NorthReport

NDP Leader Jagmeet Singh marries clothing designer Gurkiran Kaur

The couple will spend a few days in Mexico for their honeymoon

http://www.cbc.ca/news/politics/jagmeet-singh-married-1.4538483

NorthReport

NDP Leader Jagmeet Singh marries clothing designer Gurkiran Kaur

The couple will spend a few days in Mexico for their honeymoon

NDP Leader Jagmeet Singh married Gurkiran Kaur Thursday. They will honeymoon in Mexico, said a party spokesperson.

http://www.cbc.ca/news/politics/jagmeet-singh-married-1.4538483

NDPP

The NDP's Only Hope

https://www.theglobeandmail.com/opinion/the-ndps-onlyhope/article38086675/

"We thought this party would be a conduit for change immediately, and we were wrong. What we're learning is that a party cannot change anything."

mark_alfred

Jagmeet, this coming Sunday, Mar. 4 at 8 p.m.EST, will be on the popular Radio Canada TV show 'Tout le monde en parle' (TLMEP). Other invitee: Martine Ouellet, leader of the Bloc Québecois (or what is left).

TLMEP site:  http://ici.radio-canada.ca/tele/tout-le-monde-en-parle/site

NDPP

It's the Atwal Effect - And Nobody's Immune  -  by Terry Milewski

http://www.cbc.ca/news/politics/atwal-sikh-trudeau-conservatives-1.4559830

"The tsunami is spreading far from the epicentre of the Jaspal Atwal earthquake. And it doesn't discriminate between political parties..."

Ken Burch Ken Burch's picture

NorthReport wrote:

NDP Leader Jagmeet Singh marries clothing designer Gurkiran Kaur

The couple will spend a few days in Mexico for their honeymoon

NDP Leader Jagmeet Singh married Gurkiran Kaur Thursday. They will honeymoon in Mexico, said a party spokesperson.

http://www.cbc.ca/news/politics/jagmeet-singh-married-1.4538483

Lovely photo of the two of them.  

mark_alfred

So, I watched Tout Le Monde En Parle.  I don't speak French, but the response seemed positive.  And twitter users overall described him as "charming", along with being surprised at how well he spoke French.  At one point he got up and danced with Kim Gingras.  Also, there was an exchange between him and Ouellet, where I'm told she stated she objects to religious symbols (IE, his turban), and he responded that for him it's not an issue of religion; it's a matter of (religious) freedom (civil liberties).  Here's the segment with him in it:  http://ici.radio-canada.ca/tele/tout-le-monde-en-parle/site/segments/ent...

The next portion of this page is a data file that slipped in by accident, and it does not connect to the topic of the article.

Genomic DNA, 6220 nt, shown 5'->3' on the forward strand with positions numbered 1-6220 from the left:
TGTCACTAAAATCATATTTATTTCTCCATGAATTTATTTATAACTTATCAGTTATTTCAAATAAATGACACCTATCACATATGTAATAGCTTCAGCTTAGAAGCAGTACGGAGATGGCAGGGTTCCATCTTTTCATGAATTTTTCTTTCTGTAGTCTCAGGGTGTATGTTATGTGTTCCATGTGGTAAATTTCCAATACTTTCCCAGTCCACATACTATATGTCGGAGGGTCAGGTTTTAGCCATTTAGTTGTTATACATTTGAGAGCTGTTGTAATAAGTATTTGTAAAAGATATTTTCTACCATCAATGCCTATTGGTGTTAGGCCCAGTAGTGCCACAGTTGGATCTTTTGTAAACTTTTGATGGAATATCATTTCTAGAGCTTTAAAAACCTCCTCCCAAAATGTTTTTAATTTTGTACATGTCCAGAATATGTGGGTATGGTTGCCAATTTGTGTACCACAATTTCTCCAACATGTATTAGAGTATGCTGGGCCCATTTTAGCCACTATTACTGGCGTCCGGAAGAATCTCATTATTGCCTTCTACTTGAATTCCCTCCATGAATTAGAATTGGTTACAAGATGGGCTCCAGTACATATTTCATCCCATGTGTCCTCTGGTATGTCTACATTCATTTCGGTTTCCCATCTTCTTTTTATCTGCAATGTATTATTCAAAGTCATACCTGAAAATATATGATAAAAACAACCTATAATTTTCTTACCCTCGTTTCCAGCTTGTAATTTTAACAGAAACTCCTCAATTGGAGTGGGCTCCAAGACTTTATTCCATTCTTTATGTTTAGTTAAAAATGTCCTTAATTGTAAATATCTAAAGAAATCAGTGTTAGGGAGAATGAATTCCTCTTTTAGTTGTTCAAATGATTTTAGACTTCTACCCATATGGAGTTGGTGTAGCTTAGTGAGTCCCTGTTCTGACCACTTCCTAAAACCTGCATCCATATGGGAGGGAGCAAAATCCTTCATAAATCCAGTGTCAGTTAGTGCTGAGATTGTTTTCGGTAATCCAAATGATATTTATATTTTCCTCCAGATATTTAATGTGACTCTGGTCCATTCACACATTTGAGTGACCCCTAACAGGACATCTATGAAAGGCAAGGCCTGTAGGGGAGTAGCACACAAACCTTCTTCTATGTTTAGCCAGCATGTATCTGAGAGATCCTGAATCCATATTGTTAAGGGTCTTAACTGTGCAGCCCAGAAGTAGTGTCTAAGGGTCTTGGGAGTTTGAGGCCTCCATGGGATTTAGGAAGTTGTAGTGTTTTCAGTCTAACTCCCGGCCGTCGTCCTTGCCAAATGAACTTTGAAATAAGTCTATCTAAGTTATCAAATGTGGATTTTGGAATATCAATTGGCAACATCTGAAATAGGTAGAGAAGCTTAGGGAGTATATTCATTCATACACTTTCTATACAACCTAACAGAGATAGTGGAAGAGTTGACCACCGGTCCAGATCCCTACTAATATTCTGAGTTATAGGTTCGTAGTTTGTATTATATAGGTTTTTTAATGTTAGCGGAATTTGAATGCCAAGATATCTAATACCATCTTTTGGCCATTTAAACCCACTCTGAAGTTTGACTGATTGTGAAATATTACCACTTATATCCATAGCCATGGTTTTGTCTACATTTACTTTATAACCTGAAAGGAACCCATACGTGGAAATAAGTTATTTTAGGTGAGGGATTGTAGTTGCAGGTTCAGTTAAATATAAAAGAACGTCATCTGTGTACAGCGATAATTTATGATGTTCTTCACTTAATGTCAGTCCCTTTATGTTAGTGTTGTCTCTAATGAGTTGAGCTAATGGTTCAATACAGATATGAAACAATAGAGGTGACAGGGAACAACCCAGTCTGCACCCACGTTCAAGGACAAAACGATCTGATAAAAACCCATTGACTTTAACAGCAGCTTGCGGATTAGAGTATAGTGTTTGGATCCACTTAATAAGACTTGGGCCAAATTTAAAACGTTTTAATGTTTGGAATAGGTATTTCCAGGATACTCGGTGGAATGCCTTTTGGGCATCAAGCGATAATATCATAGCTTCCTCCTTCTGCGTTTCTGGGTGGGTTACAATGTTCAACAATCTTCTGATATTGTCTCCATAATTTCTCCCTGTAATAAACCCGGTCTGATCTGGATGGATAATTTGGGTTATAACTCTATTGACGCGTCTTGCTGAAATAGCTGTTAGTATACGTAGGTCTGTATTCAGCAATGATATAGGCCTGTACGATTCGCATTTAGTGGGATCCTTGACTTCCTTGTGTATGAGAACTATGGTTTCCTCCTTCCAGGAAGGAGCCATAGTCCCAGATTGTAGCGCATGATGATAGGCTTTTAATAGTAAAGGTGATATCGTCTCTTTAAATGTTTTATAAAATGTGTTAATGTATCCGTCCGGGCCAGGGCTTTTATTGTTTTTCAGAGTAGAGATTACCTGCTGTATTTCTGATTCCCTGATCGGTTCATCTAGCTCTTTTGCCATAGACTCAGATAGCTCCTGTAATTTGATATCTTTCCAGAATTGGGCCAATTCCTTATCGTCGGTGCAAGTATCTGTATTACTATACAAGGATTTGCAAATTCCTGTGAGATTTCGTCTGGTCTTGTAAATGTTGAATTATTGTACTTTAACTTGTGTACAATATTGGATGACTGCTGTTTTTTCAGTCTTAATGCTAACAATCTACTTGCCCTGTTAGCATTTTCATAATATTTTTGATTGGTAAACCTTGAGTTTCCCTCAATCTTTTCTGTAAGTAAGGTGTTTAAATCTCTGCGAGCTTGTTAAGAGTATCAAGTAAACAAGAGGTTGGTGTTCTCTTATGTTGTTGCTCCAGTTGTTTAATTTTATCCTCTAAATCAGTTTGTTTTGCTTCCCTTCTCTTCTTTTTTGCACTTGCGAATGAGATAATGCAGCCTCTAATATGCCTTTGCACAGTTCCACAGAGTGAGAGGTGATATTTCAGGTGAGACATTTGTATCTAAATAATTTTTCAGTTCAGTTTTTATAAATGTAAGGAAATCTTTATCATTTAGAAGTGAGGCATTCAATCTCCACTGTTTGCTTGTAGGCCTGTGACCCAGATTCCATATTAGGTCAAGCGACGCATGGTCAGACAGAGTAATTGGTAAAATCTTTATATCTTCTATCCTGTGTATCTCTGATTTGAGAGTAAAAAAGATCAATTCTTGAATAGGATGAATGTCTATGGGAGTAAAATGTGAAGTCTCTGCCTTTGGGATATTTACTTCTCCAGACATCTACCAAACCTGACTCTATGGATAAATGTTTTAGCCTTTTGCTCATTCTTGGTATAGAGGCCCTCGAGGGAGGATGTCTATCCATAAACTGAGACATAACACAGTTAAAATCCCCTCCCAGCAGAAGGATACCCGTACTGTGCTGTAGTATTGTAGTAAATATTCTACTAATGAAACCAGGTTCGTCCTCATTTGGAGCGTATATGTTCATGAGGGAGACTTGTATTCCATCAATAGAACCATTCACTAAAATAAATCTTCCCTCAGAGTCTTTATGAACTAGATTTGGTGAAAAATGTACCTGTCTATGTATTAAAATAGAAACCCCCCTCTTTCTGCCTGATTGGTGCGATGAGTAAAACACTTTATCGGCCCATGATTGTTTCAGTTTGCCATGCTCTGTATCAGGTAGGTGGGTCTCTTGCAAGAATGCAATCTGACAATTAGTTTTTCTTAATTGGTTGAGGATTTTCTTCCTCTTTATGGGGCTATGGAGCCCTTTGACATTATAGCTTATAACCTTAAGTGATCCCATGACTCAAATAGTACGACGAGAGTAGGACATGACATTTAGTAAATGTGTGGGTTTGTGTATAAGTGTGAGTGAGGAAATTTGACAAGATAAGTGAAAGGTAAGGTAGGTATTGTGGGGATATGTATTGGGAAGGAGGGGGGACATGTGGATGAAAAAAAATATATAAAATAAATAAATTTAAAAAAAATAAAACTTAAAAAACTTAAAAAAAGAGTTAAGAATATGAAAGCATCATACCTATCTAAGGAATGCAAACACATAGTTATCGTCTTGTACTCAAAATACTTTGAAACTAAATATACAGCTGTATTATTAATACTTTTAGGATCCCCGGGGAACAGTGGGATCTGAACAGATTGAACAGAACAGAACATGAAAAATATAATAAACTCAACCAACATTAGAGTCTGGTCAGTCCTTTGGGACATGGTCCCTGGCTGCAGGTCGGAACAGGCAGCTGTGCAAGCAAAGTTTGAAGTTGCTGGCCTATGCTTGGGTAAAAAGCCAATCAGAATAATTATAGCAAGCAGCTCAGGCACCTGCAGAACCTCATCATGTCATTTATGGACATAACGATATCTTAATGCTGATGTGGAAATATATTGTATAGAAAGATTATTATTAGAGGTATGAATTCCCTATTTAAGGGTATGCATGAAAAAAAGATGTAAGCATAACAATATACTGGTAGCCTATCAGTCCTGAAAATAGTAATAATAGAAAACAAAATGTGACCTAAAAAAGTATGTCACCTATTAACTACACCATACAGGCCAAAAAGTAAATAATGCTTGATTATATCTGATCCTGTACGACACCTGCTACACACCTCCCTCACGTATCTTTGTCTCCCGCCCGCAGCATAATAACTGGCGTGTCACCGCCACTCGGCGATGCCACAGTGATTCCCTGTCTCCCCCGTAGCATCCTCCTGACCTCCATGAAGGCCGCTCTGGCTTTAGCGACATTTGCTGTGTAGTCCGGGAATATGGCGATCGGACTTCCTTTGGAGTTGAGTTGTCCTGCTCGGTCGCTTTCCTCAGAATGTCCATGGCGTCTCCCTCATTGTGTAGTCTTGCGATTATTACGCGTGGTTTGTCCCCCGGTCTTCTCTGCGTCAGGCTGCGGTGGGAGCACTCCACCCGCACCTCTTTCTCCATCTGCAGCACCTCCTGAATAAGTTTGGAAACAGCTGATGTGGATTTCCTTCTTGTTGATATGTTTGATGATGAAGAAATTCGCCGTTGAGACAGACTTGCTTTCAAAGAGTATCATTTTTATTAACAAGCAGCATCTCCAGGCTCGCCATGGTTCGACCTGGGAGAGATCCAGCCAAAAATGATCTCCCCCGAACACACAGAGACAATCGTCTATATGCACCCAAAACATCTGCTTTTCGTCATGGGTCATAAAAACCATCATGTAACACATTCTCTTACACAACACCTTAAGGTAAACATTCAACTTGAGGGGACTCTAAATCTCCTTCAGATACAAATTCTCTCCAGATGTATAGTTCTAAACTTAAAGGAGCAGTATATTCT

Pondering

I thought he did great. His French was halting but pretty good. He was able to understand and answer the questions correctly. He was charming but more than that he came across as sincere and authentic which I think are extremely important qualities right now. 

The turban is not just a drawback it is also a benefit. It's interesting and makes him memorable. He spoke about why he dresses so well (the racism he experienced). I didn't think to remember everything he talked about. He was amusing when he talked about his turban. They wanted to know the significance of the colour. He explained it had no religeous significance but that he liked "cool" colours. 

The news gives the impression that Quebecers feel militantly about religeous symbols and I am sure some do just like some are dedicated to sovereignty but most don't feel so strongly about it that they would vote based on it and the problem is focused more on face coverings than all religious symbols. The turban is not an insurmountable issue. 

Pondering

NDPP wrote:

It's the Atwal Effect - And Nobody's Immune  -  by Terry Milewski

http://www.cbc.ca/news/politics/atwal-sikh-trudeau-conservatives-1.4559830

"The tsunami is spreading far from the epicentre of the Jaspal Atwal earthquake. And it doesn't discriminate between political parties..."

A "tsunami"? More than a little grandiose I'd say. Ripple is more like it. Remember Mulcair nailing Harper to the wall over Duffy? Remember C-51? 85% of Canadians against? Liberals voted in favor? The idea that the India kerfuffle will have a significant impact is far-fetched to say the least. 

Michael Moriarity Michael Moriarity's picture

Pondering wrote:

NDPP wrote:

It's the Atwal Effect - And Nobody's Immune  -  by Terry Milewski

http://www.cbc.ca/news/politics/atwal-sikh-trudeau-conservatives-1.4559830

"The tsunami is spreading far from the epicentre of the Jaspal Atwal earthquake. And it doesn't discriminate between political parties..."

A "tsunami"? More than a little grandiose I'd say. Ripple is more like it. Remember Mulcair nailing Harper to the wall over Duffy? Remember C-51? 85% of Canadians against? Liberals voted in favor? The idea that the India kerfuffle will have a significant impact is far-fetched to say the least. 

Milewski has always been a pretentious hack, best ignored.

progressive17 progressive17's picture